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How to Build a Wooden Roof

Updated April 17, 2017

If you are adding an addition to your house or replacing a pre-existing roof, you will most likely be building the structure of your new roof with wood. Besides shingles, insulation and waterproofing, the average home's roof is entirely wooden. Thus, the most important component of a roof is the wooden trussing, frame and fiberboard panelling. All of these components can be easily assembled with timber and just a handful of tools.

Measure and cut 2 by 6 lumber to the length necessary for your roof. For information on what the exact length of a diagonal truss should be for a given roof size, consult your state's building codes.

Plug two 2 by 6 pieces of timber into a galvanised steel connector plate. Secure the connection by drilling 3-inch deck screws through the holes in the plate and into the wood. Use this truss as a model for the others. Trusses should be spaced out every 2 feet and aligned lengthwise across the roof. Given that the average house is 2,000 square feet, with a roof width ranging from 40 to 50 feet, you will most likely need between 20 and 25 trusses. Change your planned number accordingly based on the width in feet of your roof.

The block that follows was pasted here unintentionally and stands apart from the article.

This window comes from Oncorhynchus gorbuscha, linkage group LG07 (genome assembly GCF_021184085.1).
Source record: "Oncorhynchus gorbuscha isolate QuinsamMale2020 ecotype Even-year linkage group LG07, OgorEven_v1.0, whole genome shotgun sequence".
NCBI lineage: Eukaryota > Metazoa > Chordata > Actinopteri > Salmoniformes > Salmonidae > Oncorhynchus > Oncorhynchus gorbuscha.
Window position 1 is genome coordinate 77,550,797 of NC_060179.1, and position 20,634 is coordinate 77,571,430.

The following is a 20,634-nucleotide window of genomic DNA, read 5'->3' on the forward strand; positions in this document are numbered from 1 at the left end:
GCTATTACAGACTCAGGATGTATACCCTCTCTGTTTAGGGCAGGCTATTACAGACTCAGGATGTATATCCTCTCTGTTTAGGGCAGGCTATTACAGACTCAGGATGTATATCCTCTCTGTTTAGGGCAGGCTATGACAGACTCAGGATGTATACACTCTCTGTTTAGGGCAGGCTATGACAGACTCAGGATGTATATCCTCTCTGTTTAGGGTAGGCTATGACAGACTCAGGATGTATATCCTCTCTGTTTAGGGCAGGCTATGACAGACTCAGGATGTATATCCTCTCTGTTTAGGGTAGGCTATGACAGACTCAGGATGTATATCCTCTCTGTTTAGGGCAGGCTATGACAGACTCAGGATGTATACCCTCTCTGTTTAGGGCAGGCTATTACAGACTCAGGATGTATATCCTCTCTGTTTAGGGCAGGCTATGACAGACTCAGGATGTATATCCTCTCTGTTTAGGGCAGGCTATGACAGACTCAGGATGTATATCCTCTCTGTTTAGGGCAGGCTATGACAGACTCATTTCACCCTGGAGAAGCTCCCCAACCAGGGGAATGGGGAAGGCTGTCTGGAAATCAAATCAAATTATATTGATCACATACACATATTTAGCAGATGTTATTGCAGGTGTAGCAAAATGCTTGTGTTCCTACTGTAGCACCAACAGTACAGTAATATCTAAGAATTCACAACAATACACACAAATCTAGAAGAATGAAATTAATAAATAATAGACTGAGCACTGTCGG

Attach a 2 by 4 brace to each of the trusses, plugging it into the connector plate and securing it with deck screws.

Cut a 2 by 6 piece of timber. To determine its size, multiply the number of trusses used in your project by the 2 feet of space typically left between them. Add an extra 2 feet to the timber's length to allow for 1 foot of overhang on each side of the roof. This length of timber will serve as a frame for your trusses.

Secure the trusses to the frame. Space them 2 feet apart and secure them to the connector plate with deck screws.

Add fiberboard panels to the roof. The panels should be at least 4 by 6 feet in length and secured to each truss with at least two bolts each. Make sure that the entirety of the roof is covered in fiberboard.

Things You'll Need

  • 2 by 6 timber
  • 2 by 4 timber
  • Galvanised steel connector plates
  • 3-inch deck screws
  • Fiberboard
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About the Author

Carl O'Donnell began writing in 2008 and has been published in "The Temple News" and on various websites. He is an intern at "Origivation Magazine" and attending Temple University where he is double majoring in English and journalism.